COVID vaccination
Armando Hernandez receives a COVID-19 vaccine at a San Diego County community vaccination event at the Cross Border Xpress on Sept. 1. (Zoë Meyers/inewsource)

Doctors and health officials are seeing a rise in COVID-19 cases and hospitalizations across San Diego County, and the latest set of subvariants is dominating the spread.

Experts say thanks to widespread vaccinations, COVID-19 is becoming less severe. But while the latest surge in cases isn’t resulting in as many deaths or hospitalizations as seen early on in the pandemic, the public should still be wary of one complication: long COVID.

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The county reported a seven-day average of 147 people hospitalized for COVID-19 last week — almost double what was reported in July. It has the second-highest number of hospitalizations among all California counties behind Los Angeles, according to state data

Deaths have remained low, with 31 people in San Diego confirmed to have died from the virus since July.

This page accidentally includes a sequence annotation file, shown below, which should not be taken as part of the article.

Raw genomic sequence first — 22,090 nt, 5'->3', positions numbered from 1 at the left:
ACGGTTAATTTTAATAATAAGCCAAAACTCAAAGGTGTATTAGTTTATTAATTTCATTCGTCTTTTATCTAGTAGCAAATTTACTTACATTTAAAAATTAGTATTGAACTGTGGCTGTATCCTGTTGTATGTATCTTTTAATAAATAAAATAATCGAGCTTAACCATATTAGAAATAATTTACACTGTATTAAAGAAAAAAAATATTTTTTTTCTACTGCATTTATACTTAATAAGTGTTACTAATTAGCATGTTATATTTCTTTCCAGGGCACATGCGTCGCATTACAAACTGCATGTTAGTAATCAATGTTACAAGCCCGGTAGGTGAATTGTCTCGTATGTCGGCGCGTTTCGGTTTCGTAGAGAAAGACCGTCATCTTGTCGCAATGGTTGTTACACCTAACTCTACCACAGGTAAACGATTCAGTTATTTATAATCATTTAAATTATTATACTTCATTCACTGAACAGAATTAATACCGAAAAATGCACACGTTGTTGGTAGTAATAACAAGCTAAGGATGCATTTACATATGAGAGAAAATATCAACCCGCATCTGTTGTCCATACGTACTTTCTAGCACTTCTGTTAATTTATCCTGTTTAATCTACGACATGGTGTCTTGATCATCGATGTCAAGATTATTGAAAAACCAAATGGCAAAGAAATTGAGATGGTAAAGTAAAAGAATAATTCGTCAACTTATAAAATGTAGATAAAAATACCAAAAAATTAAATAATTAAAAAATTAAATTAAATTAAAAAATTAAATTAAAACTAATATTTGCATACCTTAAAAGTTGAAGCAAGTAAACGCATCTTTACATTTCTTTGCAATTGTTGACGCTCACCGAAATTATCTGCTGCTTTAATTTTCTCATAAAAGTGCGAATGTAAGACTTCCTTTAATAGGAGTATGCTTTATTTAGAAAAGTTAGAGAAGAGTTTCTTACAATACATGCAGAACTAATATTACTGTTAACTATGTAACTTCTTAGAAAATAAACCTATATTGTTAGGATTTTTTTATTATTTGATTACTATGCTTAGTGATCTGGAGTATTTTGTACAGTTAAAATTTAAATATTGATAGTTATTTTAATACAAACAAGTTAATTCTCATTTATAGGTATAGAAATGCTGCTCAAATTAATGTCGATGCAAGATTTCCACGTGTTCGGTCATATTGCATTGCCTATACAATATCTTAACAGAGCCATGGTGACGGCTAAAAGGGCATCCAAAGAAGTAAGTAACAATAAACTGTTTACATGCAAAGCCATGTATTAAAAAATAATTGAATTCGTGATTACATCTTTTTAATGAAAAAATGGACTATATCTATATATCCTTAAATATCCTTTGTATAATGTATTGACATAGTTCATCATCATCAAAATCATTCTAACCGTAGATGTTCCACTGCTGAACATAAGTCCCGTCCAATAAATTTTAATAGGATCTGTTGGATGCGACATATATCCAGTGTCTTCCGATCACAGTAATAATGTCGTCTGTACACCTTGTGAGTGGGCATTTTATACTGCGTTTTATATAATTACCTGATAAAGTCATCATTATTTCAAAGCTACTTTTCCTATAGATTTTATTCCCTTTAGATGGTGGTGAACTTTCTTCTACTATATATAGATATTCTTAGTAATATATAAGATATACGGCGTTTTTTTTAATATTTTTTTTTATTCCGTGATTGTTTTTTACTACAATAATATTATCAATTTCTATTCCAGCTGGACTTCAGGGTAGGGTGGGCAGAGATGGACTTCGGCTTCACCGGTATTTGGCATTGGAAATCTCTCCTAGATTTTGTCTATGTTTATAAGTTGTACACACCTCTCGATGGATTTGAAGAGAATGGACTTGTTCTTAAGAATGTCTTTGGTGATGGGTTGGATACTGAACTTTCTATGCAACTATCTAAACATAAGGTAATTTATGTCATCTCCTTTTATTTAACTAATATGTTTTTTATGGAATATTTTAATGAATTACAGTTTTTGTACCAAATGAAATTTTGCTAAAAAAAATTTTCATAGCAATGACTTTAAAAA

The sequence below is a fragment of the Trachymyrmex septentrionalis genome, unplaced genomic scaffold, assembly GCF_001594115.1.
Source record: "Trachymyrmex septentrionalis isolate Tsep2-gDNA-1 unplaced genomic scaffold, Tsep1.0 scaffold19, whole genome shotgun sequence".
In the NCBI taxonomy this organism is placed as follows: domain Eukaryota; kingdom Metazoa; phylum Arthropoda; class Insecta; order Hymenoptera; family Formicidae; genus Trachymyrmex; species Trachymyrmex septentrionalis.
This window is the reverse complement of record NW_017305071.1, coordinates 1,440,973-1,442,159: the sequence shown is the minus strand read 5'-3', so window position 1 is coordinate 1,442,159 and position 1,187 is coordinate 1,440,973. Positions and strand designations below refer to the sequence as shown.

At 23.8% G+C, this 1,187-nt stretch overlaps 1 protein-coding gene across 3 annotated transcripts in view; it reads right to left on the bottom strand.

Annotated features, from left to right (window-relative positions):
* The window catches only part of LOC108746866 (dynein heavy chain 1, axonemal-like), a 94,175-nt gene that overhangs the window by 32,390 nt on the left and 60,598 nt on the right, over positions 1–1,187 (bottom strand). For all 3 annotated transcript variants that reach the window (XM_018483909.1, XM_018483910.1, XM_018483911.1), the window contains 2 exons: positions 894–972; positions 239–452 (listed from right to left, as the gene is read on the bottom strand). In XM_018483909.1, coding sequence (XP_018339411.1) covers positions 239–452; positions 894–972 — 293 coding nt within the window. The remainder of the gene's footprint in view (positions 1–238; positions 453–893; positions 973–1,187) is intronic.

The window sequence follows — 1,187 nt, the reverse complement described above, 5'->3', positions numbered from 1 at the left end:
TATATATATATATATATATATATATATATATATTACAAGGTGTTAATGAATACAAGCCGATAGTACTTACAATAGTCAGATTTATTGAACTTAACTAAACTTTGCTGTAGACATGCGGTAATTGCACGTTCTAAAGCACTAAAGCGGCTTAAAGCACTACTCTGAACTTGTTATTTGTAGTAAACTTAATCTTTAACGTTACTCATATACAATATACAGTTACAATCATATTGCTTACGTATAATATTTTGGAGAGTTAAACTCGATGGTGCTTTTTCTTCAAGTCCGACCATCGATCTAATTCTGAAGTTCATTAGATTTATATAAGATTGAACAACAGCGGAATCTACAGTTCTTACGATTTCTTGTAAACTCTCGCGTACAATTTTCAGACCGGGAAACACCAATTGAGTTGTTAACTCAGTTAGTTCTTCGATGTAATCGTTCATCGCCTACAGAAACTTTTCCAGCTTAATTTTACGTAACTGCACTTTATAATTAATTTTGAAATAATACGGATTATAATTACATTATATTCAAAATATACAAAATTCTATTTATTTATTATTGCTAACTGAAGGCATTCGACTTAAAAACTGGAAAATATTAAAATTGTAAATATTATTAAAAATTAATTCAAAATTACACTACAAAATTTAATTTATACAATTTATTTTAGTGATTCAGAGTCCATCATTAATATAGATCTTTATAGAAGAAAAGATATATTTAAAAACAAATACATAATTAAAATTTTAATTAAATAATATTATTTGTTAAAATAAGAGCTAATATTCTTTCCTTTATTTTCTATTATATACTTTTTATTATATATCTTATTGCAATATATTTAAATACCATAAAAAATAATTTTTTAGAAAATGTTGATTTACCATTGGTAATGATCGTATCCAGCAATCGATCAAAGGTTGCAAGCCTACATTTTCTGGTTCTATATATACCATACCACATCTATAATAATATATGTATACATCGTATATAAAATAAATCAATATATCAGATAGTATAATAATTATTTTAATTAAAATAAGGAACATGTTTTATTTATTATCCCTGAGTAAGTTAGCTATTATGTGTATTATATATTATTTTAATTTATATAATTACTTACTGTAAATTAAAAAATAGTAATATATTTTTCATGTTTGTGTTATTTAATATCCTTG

Subvariants prefixed with “XBB” are mutations from the 2021 Omicron variant, and have been spreading in the county and throughout the U.S. since early this year. Wastewater sampling data shows that another variant, EG.5, is beginning to spread locally, too.

Older populations remain among the most vulnerable to hospitalization and death, especially those over age 60, so doctors are advising young people to test themselves if they feel any symptoms and to stay home if they’re sick. 

Dr. Davey Smith, chief of infectious diseases and global public health at the UC San Diego School of Medicine, advised that the public think “one step beyond ourselves” that would help prevent death and hospitalizations.

“It’s the young, healthy person who’s gonna do just fine with it,” Smith said. “It’s when they spread it to grandma or to the older coworker, or to even a patient in the hospital. That’s the dangerous part.”

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